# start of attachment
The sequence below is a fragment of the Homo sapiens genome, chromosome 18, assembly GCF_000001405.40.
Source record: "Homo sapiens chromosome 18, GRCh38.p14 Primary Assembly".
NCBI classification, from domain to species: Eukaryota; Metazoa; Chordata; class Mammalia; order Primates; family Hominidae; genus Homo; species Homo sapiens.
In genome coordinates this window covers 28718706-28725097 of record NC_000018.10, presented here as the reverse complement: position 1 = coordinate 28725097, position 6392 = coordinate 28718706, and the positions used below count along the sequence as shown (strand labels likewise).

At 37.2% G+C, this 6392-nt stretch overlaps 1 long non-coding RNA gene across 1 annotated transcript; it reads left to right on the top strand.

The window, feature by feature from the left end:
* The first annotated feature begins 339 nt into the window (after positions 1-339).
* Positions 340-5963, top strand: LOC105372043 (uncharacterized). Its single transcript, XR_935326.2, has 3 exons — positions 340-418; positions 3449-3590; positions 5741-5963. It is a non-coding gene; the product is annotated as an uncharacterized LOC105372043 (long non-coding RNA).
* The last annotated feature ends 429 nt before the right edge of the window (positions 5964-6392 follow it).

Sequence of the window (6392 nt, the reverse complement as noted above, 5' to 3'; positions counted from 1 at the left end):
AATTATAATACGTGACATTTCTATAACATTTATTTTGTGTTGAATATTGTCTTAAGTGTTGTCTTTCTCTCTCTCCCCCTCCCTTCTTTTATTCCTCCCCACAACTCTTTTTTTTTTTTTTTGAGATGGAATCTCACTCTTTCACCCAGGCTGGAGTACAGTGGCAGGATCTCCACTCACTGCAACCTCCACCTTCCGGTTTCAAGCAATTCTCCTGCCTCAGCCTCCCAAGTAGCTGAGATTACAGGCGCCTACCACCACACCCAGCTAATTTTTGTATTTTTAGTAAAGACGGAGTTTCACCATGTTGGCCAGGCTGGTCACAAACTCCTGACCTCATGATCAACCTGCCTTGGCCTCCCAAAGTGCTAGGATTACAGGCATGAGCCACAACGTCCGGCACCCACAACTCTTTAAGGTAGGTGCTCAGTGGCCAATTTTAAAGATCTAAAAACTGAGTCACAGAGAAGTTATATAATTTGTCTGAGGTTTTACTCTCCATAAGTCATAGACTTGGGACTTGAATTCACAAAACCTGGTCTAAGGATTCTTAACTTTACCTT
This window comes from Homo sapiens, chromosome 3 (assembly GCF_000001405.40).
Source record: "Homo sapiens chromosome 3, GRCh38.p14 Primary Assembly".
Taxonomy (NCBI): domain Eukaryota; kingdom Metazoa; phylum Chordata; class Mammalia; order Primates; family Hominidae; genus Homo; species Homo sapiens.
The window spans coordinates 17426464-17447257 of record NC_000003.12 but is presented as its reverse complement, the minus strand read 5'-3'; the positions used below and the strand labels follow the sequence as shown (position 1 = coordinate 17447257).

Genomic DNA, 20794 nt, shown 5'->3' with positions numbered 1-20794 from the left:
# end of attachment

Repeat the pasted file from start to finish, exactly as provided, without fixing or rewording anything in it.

The sequence below is a fragment of the Homo sapiens genome, chromosome 18, assembly GCF_000001405.40.
Source record: "Homo sapiens chromosome 18, GRCh38.p14 Primary Assembly".
NCBI classification, from domain to species: Eukaryota; Metazoa; Chordata; class Mammalia; order Primates; family Hominidae; genus Homo; species Homo sapiens.
In genome coordinates this window covers 28718706-28725097 of record NC_000018.10, presented here as the reverse complement: position 1 = coordinate 28725097, position 6392 = coordinate 28718706, and the positions used below count along the sequence as shown (strand labels likewise).

At 37.2% G+C, this 6392-nt stretch overlaps 1 long non-coding RNA gene across 1 annotated transcript; it reads left to right on the top strand.

The window, feature by feature from the left end:
* The first annotated feature begins 339 nt into the window (after positions 1-339).
* Positions 340-5963, top strand: LOC105372043 (uncharacterized). Its single transcript, XR_935326.2, has 3 exons — positions 340-418; positions 3449-3590; positions 5741-5963. It is a non-coding gene; the product is annotated as an uncharacterized LOC105372043 (long non-coding RNA).
* The last annotated feature ends 429 nt before the right edge of the window (positions 5964-6392 follow it).

Sequence of the window (6392 nt, the reverse complement as noted above, 5' to 3'; positions counted from 1 at the left end):
AATTATAATACGTGACATTTCTATAACATTTATTTTGTGTTGAATATTGTCTTAAGTGTTGTCTTTCTCTCTCTCCCCCTCCCTTCTTTTATTCCTCCCCACAACTCTTTTTTTTTTTTTTTGAGATGGAATCTCACTCTTTCACCCAGGCTGGAGTACAGTGGCAGGATCTCCACTCACTGCAACCTCCACCTTCCGGTTTCAAGCAATTCTCCTGCCTCAGCCTCCCAAGTAGCTGAGATTACAGGCGCCTACCACCACACCCAGCTAATTTTTGTATTTTTAGTAAAGACGGAGTTTCACCATGTTGGCCAGGCTGGTCACAAACTCCTGACCTCATGATCAACCTGCCTTGGCCTCCCAAAGTGCTAGGATTACAGGCATGAGCCACAACGTCCGGCACCCACAACTCTTTAAGGTAGGTGCTCAGTGGCCAATTTTAAAGATCTAAAAACTGAGTCACAGAGAAGTTATATAATTTGTCTGAGGTTTTACTCTCCATAAGTCATAGACTTGGGACTTGAATTCACAAAACCTGGTCTAAGGATTCTTAACTTTACCTT
This window comes from Homo sapiens, chromosome 3 (assembly GCF_000001405.40).
Source record: "Homo sapiens chromosome 3, GRCh38.p14 Primary Assembly".
Taxonomy (NCBI): domain Eukaryota; kingdom Metazoa; phylum Chordata; class Mammalia; order Primates; family Hominidae; genus Homo; species Homo sapiens.
The window spans coordinates 17426464-17447257 of record NC_000003.12 but is presented as its reverse complement, the minus strand read 5'-3'; the positions used below and the strand labels follow the sequence as shown (position 1 = coordinate 17447257).

Genomic DNA, 20794 nt, shown 5'->3' with positions numbered 1-20794 from the left: